From 16 August until 3 September 2021 the Centre for Studies and Research (Centre d’Etude et de recherché) Applicable Law Issues in International Arbitration will take place at the Hague Academy of International Law.
From 16 August until 3 September 2021 the (online) Centre for Studies and Research (Centre d’Etude et de recherché) will take place at the Hague Academy of International Law.
Applicable Law Issues in International Arbitration (Centre for Studies and Research) (2021) = Questions de droit applicable dans l'arbitrage international (Centre d’Etude et de recherché) (2021).
Directors of Research:
Prof. Giuditta Cordero-Moss (University of Oslo)
Prof. Diego Fernández Arroyo (Sciences Po, Paris)
International arbitration has long been the most successful method for settling all kinds of international commercial disputes, and still is – notwithstanding the surrounding criticism – the leading method for settling disputes between foreign investors and the host state. One of the characteristics of international arbitration is that it to a large extent relies on an international or transnational legal framework.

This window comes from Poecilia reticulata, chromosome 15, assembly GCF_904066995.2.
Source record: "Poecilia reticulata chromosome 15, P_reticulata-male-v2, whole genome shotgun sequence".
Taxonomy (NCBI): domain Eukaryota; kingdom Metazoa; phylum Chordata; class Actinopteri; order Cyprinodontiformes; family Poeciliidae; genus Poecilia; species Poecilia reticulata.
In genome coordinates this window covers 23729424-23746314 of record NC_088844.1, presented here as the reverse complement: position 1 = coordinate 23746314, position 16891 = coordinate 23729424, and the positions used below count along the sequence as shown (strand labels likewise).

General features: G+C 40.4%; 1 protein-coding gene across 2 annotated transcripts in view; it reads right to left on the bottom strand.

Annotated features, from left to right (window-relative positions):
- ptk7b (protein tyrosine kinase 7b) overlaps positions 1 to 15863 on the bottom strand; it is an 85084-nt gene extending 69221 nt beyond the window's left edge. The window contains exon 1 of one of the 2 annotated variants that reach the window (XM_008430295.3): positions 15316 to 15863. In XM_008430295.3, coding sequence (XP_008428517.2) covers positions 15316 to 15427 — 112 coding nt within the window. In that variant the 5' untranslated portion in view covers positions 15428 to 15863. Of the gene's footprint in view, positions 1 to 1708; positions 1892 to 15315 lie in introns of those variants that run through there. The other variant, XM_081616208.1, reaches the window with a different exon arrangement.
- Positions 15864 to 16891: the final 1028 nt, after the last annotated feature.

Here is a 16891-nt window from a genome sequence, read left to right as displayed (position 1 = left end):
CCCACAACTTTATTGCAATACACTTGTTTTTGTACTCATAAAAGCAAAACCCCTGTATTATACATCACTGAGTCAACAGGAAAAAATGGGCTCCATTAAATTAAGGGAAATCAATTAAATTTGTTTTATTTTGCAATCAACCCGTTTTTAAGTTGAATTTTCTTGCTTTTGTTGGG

The effects of arbitration agreements and of arbitral awards, as well as the role of the courts regarding arbitration agreements and awards, are regulated in international conventions such as the New York or the ICSID Conventions. Furthermore, although there is room for specificities of national law, commercial arbitration acts are largely harmonised especially through the impact of the UNCITRAL Model Law. Similarly, even if arbitral institutions try to distinguish one from each other by providing for some specific tools, the essential content of arbitration rules does not vary. It can be said, consequently, that the transnational framework of arbitration is intended to create to the extent possible an autonomous system of dispute resolution, which can be applied in a uniform way irrespective of the country in which the proceedings take place or the award is sought enforced. The procedural autonomy of arbitration may also have an impact on how arbitral tribunals relate to the substance of the dispute.